January 30, 2012 — About 7% of U.S. teens and adults carry the human papillomavirus in their mouths, which might explain increases in mouth and throat cancer rates during the last 25 years, according to a study published Thursday in the Journal of the American Medical Association, the Los Angeles Times reports (Roan, Los Angeles Times, 1/27). Although mouth and throat cancers are also linked to chronic alcohol use and tobacco use, those types of cancer cases have been declining, while HPV-related cases have increased (Wetzstein, Washington Times, 1/26).
The study -- led by the Ohio State University Comprehensive Cancer Center -- is the first to examine the prevalence of oral HPV infection in U.S. residents (Roan, Los Angeles Times, 1/27). Researchers assessed data from oral-fluid samples of more than 5,000 people ages 14 through 69 who participated in a National Health and Nutrition Examination Survey (Washington Times, 1/26).
The overall rate of oral HPV was 6.9%. By comparison, the rate of genital HPV among women in their 20s can be as high as 42%, according to the Los Angeles Times. Twenty percent of people with more than 20 sexual partners had oral HPV, compared with 4% of people who said they had never had oral sex, researchers noted.
Oral HPV rates also varied by sex, with rates of 10.1% among men and 3.6% among women. By age, the highest rate was among people in their early 60s, at 11.4% (Los Angeles Times, 1/27).
The study found that the most common strain of oral HPV was HPV-16, a type known to cause various cancers (Washington Times, 1/26). According to the New York Times' "Well," fewer than 10,000 cases of HPV-16-related throat cancers are diagnosed each year, suggesting that most people with the infection do not develop cancer. The study found that about 1% of people with oral HPV -- or about two million people -- had HPV-16 (O'Connor, "Well," New York Times, 1/26).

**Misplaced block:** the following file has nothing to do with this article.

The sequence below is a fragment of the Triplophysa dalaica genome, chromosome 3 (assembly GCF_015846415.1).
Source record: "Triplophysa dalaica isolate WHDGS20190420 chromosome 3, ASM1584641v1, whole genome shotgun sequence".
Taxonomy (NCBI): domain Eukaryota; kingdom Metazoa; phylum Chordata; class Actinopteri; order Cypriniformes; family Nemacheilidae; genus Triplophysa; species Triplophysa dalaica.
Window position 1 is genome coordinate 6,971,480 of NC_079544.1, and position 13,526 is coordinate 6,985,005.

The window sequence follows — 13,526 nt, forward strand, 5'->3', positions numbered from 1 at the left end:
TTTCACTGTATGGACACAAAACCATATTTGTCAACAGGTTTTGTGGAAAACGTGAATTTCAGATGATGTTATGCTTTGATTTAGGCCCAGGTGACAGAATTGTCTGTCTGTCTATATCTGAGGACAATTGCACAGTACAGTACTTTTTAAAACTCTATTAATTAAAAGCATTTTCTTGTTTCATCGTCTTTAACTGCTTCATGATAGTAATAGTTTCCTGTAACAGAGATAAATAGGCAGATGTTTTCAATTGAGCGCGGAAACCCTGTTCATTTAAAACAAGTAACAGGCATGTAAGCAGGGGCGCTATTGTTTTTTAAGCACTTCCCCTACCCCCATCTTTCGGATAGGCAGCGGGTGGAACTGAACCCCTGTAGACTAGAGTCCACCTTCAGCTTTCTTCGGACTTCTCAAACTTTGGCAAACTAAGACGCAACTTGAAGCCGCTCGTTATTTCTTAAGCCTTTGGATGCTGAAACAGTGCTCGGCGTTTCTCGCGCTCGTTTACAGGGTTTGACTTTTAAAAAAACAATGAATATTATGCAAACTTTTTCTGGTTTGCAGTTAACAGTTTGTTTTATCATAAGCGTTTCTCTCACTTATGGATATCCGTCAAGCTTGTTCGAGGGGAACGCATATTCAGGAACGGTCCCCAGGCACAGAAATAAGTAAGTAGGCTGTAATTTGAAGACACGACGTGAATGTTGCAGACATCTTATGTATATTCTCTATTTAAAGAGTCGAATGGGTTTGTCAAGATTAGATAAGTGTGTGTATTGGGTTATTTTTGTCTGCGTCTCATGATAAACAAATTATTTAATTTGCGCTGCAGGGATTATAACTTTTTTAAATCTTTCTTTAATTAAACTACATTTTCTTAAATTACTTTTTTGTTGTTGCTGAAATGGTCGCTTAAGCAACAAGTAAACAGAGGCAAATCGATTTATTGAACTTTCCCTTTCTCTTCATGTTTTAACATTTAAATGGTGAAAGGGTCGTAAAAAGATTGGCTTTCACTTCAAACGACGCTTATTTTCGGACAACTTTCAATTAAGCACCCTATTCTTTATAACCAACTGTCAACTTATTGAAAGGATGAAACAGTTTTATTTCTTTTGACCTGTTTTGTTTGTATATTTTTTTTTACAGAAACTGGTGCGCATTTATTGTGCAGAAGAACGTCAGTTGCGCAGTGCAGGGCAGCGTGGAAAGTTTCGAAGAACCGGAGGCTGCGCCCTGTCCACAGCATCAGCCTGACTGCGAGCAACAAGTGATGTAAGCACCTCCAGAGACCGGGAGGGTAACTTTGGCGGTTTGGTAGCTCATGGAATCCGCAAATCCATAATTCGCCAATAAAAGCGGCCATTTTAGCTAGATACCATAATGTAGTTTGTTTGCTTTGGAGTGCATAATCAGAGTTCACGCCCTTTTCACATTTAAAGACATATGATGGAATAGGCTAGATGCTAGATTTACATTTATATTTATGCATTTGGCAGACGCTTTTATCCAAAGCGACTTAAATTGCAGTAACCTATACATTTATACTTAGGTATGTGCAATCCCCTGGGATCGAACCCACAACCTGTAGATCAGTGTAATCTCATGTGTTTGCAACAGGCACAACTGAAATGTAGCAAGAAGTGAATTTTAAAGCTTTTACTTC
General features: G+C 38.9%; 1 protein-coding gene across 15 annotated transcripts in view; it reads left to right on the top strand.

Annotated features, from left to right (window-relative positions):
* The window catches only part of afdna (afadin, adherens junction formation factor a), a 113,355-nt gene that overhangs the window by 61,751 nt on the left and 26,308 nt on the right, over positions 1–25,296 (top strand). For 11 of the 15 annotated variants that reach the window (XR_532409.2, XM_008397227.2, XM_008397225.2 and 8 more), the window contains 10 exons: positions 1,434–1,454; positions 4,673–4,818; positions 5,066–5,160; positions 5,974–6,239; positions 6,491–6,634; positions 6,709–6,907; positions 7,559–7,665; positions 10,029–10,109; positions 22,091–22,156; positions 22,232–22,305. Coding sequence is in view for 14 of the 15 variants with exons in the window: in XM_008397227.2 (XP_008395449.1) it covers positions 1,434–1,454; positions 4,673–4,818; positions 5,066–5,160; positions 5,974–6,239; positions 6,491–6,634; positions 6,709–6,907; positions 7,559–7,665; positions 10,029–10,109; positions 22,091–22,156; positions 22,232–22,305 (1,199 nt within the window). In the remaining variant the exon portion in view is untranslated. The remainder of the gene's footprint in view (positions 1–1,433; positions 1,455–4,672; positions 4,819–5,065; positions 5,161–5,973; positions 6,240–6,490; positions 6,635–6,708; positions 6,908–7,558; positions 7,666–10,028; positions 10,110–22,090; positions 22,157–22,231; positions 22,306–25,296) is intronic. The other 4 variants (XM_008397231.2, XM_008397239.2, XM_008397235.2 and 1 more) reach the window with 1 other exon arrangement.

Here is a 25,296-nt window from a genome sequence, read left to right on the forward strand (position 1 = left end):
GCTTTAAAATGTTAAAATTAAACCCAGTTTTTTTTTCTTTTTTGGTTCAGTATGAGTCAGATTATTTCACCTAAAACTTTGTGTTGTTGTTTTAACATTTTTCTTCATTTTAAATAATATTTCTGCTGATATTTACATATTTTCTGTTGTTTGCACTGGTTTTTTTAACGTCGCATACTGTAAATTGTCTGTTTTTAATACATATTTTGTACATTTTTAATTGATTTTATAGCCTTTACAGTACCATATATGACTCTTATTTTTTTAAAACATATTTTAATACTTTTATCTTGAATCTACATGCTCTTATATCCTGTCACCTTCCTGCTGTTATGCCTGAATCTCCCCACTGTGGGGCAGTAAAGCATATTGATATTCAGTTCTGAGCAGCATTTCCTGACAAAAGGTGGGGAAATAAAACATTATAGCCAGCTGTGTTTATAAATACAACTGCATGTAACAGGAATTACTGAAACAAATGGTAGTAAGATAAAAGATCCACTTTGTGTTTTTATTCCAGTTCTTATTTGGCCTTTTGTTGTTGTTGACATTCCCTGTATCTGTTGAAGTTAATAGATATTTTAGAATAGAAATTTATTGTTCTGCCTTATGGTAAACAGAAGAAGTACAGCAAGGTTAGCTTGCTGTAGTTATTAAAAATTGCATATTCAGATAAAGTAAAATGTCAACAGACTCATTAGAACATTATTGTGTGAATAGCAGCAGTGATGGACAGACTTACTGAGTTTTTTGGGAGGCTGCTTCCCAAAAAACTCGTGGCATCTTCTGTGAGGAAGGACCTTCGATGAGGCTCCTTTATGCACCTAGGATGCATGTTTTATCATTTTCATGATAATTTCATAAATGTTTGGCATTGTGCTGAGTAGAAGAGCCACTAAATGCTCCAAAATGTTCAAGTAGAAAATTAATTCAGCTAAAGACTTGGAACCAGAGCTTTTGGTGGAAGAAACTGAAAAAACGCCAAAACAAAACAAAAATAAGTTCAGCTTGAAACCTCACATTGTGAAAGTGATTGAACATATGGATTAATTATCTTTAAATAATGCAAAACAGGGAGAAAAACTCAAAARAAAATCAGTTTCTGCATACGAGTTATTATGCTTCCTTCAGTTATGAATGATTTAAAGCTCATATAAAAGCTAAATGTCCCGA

The findings indicate that HPV is unlikely to spread through casual contact and kissing and that most oral HPV is tied to oral sex. According to the Los Angeles Times, many people think oral sex is less risky than intercourse, but many sexually transmitted infections can be transmitted through the mouth. Fred Wyand, director of the HPV Resource Center at the American Social Health Association, said, "There is a strong association [between HPV and] sexual behavior, and that has important implications for public health officials who teach sexual education" (Los Angeles Times, 1/27).
Debra Ness, publisher & president, National Partnership
Andrea Friedman, associate editor & director of reproductive health programs, National Partnership
Marya Torrez, associate editor & senior reproductive health policy counsel, National Partnership
Melissa Safford, associate editor & policy advocate for reproductive health, National Partnership
Perry Sacks, assistant editor & health program associate, National Partnership
Cindy Romero, assistant editor & communications assistant, National Partnership
Justyn Ware, editor
Amanda Wolfe, editor-in-chief
Heather Drost, Hanna Jaquith, Marcelle Maginnis, Ashley Marchand and Michelle Stuckey, staff writers
Tucker Ball, director of new media, National Partnership